The Ascendancy of Venice

The word gastronomy is derived from Ancient Greek gastros "stomach", and nomos "knowledge" or "law". It is the study of relationship between culture and food. It is often thought erroneously that the term gastronomy refers exclusively to the art of cooking (the so called Culinary Art), but this is only a small part of this discipline: it cannot always be said that a cook is also a gourmet (taken from Wikipedia.org).

The istrian gastronomy faithfully reflects all of the historical, geographical and climatic characteristics of this area. The tumultuous past times considerably impacted the gastronomy as well. Various traditions are interlaced in the traditional cuisine, which founds its fundaments in the nature (self-propagating plants, aromatic condiments, seasonal vegetables, sea fruits…), and influences of Franc and German feudal authorities as well as the Roman food and that of the Slavic populations which arrival started in the 7th century, were imported. Certainly the greatest impact on istrian gastronomy was done by the Venetian gastronomy, which authority lasted in these areas almost for five centuries – until the year 1797.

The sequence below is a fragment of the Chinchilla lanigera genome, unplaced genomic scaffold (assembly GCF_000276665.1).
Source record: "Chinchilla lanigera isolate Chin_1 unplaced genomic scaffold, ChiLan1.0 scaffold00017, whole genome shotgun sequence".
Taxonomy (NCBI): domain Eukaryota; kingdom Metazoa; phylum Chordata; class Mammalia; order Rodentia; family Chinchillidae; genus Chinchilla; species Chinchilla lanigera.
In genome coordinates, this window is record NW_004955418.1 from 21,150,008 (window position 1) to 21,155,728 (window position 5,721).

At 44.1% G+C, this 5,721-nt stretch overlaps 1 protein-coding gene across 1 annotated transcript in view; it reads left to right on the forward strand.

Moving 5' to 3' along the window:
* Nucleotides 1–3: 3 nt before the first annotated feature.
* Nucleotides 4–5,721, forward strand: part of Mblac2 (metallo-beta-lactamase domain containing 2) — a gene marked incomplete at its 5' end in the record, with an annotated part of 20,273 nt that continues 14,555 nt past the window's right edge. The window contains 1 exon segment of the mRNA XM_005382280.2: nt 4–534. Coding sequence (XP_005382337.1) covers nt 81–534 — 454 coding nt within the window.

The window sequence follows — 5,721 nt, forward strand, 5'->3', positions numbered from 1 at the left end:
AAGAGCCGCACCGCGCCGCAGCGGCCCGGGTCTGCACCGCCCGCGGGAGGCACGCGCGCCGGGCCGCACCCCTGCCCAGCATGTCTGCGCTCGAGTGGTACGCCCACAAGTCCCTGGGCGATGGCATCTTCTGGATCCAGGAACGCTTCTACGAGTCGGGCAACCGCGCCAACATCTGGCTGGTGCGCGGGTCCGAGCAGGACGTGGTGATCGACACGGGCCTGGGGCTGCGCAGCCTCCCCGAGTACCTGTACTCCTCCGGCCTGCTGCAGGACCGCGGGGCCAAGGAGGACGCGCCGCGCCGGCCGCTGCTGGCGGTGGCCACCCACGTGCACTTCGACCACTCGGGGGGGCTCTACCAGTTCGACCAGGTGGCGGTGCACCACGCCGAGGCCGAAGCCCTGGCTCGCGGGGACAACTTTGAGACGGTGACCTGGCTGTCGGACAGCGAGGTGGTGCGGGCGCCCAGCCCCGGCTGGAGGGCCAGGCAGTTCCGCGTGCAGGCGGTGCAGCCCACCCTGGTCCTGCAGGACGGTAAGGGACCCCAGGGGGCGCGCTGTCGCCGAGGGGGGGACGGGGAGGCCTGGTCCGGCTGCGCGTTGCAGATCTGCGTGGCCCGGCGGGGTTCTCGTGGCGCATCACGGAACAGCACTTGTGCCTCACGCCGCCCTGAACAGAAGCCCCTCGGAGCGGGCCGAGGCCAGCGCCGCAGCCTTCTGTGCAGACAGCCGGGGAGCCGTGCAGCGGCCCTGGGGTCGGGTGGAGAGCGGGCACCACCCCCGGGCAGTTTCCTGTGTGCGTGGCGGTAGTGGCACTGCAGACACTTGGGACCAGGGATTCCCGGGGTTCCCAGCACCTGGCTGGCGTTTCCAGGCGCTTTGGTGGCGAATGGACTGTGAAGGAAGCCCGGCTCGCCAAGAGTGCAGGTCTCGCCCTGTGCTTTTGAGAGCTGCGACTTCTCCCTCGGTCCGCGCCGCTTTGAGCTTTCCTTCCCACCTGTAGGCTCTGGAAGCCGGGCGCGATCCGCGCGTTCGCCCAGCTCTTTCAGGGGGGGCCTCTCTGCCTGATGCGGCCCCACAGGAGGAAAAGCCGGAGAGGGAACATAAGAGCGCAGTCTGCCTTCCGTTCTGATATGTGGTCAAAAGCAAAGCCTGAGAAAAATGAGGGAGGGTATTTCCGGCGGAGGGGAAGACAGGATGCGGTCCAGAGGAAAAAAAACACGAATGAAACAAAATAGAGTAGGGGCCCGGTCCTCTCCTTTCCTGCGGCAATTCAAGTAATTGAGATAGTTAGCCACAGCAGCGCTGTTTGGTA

The Venetian cuisine was extremely creative and various, also due to the fact that condiments coming from all over the world were used. Nothing unusual for a rich State with a powerful fleet and intense worldwide commercial relations: from the Northern Europe until the Far East. Thanks to such articulated commercial relations, the stockfish from the Baltic countries and rare condiments coming from Asia were normally found on Venetian tables. There were fresh vegetables from the surrounding mouths, game from the inner lands, olive oil and wine from Istria and the scampi coming from the Kvarner bay as well. Of course, the same was in reverse. The western istrian coastal cities of that period (Koper and Poreč), by means of Venice came in touch with many new fares, the stockfish included, but they also learned to adopt the new condiments: the popper, the cinnamon, the nutmeg, the cloves and others.